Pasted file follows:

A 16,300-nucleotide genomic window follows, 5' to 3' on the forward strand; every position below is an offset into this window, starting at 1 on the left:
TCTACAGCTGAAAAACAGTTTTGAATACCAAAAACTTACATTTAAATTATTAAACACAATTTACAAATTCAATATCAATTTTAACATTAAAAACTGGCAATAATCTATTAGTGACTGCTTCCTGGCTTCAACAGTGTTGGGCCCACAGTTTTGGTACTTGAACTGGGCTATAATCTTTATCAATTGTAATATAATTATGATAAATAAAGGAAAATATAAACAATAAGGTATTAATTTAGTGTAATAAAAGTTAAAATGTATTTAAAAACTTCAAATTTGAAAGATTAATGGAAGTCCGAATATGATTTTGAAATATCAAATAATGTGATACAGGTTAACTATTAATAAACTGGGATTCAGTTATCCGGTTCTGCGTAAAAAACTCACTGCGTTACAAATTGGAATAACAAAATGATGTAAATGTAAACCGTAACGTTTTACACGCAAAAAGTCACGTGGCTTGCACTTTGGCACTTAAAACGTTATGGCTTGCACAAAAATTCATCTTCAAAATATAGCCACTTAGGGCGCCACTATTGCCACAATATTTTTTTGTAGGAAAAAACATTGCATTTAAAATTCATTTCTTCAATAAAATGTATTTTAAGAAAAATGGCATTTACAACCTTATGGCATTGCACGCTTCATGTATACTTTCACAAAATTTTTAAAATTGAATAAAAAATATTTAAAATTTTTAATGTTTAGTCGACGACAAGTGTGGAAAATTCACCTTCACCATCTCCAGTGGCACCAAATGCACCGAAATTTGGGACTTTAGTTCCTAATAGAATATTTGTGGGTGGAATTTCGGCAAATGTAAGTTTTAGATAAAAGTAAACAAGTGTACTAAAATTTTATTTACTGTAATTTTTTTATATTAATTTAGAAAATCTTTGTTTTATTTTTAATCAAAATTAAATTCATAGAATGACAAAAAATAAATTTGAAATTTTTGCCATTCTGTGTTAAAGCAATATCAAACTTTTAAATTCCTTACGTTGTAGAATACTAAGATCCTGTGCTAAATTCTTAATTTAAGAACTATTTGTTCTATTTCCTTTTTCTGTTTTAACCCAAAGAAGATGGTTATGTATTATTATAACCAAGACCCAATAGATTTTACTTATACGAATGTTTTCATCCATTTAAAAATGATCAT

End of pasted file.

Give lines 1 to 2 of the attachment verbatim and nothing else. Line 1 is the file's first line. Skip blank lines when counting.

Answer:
A 16,300-nucleotide genomic window follows, 5' to 3' on the forward strand; every position below is an offset into this window, starting at 1 on the left:
TCTACAGCTGAAAAACAGTTTTGAATACCAAAAACTTACATTTAAATTATTAAACACAATTTACAAATTCAATATCAATTTTAACATTAAAAACTGGCAATAATCTATTAGTGACTGCTTCCTGGCTTCAACAGTGTTGGGCCCACAGTTTTGGTACTTGAACTGGGCTATAATCTTTATCAATTGTAATATAATTATGATAAATAAAGGAAAATATAAACAATAAGGTATTAATTTAGTGTAATAAAAGTTAAAATGTATTTAAAAACTTCAAATTTGAAAGATTAATGGAAGTCCGAATATGATTTTGAAATATCAAATAATGTGATACAGGTTAACTATTAATAAACTGGGATTCAGTTATCCGGTTCTGCGTAAAAAACTCACTGCGTTACAAATTGGAATAACAAAATGATGTAAATGTAAACCGTAACGTTTTACACGCAAAAAGTCACGTGGCTTGCACTTTGGCACTTAAAACGTTATGGCTTGCACAAAAATTCATCTTCAAAATATAGCCACTTAGGGCGCCACTATTGCCACAATATTTTTTTGTAGGAAAAAACATTGCATTTAAAATTCATTTCTTCAATAAAATGTATTTTAAGAAAAATGGCATTTACAACCTTATGGCATTGCACGCTTCATGTATACTTTCACAAAATTTTTAAAATTGAATAAAAAATATTTAAAATTTTTAATGTTTAGTCGACGACAAGTGTGGAAAATTCACCTTCACCATCTCCAGTGGCACCAAATGCACCGAAATTTGGGACTTTAGTTCCTAATAGAATATTTGTGGGTGGAATTTCGGCAAATGTAAGTTTTAGATAAAAGTAAACAAGTGTACTAAAATTTTATTTACTGTAATTTTTTTATATTAATTTAGAAAATCTTTGTTTTATTTTTAATCAAAATTAAATTCATAGAATGACAAAAAATAAATTTGAAATTTTTGCCATTCTGTGTTAAAGCAATATCAAACTTTTAAATTCCTTACGTTGTAGAATACTAAGATCCTGTGCTAAATTCTTAATTTAAGAACTATTTGTTCTATTTCCTTTTTCTGTTTTAACCCAAAGAAGATGGTTATGTATTATTATAACCAAGACCCAATAGATTTTACTTATACGAATGTTTTCATCCATTTAAAAATGATCAT